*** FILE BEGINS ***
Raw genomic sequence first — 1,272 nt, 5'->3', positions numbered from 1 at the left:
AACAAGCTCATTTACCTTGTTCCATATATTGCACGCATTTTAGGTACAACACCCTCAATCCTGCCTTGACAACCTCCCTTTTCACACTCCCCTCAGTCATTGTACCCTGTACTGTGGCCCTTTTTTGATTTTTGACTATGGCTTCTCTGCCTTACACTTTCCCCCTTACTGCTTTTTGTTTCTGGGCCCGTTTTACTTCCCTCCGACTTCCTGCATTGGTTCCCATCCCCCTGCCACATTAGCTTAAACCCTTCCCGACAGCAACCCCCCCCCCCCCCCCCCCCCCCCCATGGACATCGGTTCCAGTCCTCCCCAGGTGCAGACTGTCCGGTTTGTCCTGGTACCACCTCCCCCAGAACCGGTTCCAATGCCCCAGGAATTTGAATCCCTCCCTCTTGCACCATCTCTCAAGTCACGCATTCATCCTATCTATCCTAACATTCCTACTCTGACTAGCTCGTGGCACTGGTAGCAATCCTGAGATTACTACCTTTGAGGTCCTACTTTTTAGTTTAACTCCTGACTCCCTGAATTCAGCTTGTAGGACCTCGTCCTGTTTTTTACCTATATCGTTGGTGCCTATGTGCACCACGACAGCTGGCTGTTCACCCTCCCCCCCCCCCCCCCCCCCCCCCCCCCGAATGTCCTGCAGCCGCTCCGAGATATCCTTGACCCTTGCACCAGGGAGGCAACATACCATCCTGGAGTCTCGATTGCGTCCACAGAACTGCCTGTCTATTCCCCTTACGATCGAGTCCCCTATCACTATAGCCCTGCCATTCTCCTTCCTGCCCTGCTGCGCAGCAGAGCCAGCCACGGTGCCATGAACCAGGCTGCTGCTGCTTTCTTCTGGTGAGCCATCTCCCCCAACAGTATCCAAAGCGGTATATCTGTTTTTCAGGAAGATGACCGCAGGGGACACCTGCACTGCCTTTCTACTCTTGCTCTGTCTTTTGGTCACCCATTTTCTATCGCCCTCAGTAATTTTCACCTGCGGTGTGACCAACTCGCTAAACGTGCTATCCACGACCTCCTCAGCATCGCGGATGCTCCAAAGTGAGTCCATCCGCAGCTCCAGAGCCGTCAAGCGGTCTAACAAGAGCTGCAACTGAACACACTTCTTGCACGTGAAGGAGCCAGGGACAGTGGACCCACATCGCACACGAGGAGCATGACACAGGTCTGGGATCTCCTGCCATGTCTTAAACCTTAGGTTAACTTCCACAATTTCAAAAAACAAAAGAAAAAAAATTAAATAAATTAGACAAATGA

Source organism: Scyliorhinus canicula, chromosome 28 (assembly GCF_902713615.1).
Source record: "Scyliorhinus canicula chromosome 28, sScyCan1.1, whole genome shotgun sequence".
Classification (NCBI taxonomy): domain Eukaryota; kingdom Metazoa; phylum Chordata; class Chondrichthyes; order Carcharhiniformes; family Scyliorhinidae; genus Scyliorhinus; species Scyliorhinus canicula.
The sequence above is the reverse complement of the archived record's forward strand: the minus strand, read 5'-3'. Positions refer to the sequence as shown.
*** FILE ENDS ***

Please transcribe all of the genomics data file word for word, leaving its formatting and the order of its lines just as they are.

Raw genomic sequence first — 1,272 nt, 5'->3', positions numbered from 1 at the left:
AACAAGCTCATTTACCTTGTTCCATATATTGCACGCATTTTAGGTACAACACCCTCAATCCTGCCTTGACAACCTCCCTTTTCACACTCCCCTCAGTCATTGTACCCTGTACTGTGGCCCTTTTTTGATTTTTGACTATGGCTTCTCTGCCTTACACTTTCCCCCTTACTGCTTTTTGTTTCTGGGCCCGTTTTACTTCCCTCCGACTTCCTGCATTGGTTCCCATCCCCCTGCCACATTAGCTTAAACCCTTCCCGACAGCAACCCCCCCCCCCCCCCCCCCCCCCCCATGGACATCGGTTCCAGTCCTCCCCAGGTGCAGACTGTCCGGTTTGTCCTGGTACCACCTCCCCCAGAACCGGTTCCAATGCCCCAGGAATTTGAATCCCTCCCTCTTGCACCATCTCTCAAGTCACGCATTCATCCTATCTATCCTAACATTCCTACTCTGACTAGCTCGTGGCACTGGTAGCAATCCTGAGATTACTACCTTTGAGGTCCTACTTTTTAGTTTAACTCCTGACTCCCTGAATTCAGCTTGTAGGACCTCGTCCTGTTTTTTACCTATATCGTTGGTGCCTATGTGCACCACGACAGCTGGCTGTTCACCCTCCCCCCCCCCCCCCCCCCCCCCCCCCCGAATGTCCTGCAGCCGCTCCGAGATATCCTTGACCCTTGCACCAGGGAGGCAACATACCATCCTGGAGTCTCGATTGCGTCCACAGAACTGCCTGTCTATTCCCCTTACGATCGAGTCCCCTATCACTATAGCCCTGCCATTCTCCTTCCTGCCCTGCTGCGCAGCAGAGCCAGCCACGGTGCCATGAACCAGGCTGCTGCTGCTTTCTTCTGGTGAGCCATCTCCCCCAACAGTATCCAAAGCGGTATATCTGTTTTTCAGGAAGATGACCGCAGGGGACACCTGCACTGCCTTTCTACTCTTGCTCTGTCTTTTGGTCACCCATTTTCTATCGCCCTCAGTAATTTTCACCTGCGGTGTGACCAACTCGCTAAACGTGCTATCCACGACCTCCTCAGCATCGCGGATGCTCCAAAGTGAGTCCATCCGCAGCTCCAGAGCCGTCAAGCGGTCTAACAAGAGCTGCAACTGAACACACTTCTTGCACGTGAAGGAGCCAGGGACAGTGGACCCACATCGCACACGAGGAGCATGACACAGGTCTGGGATCTCCTGCCATGTCTTAAACCTTAGGTTAACTTCCACAATTTCAAAAAACAAAAGAAAAAAAATTAAATAAATTAGACAAATGA

Source organism: Scyliorhinus canicula, chromosome 28 (assembly GCF_902713615.1).
Source record: "Scyliorhinus canicula chromosome 28, sScyCan1.1, whole genome shotgun sequence".
Classification (NCBI taxonomy): domain Eukaryota; kingdom Metazoa; phylum Chordata; class Chondrichthyes; order Carcharhiniformes; family Scyliorhinidae; genus Scyliorhinus; species Scyliorhinus canicula.
The sequence above is the reverse complement of the archived record's forward strand: the minus strand, read 5'-3'. Positions refer to the sequence as shown.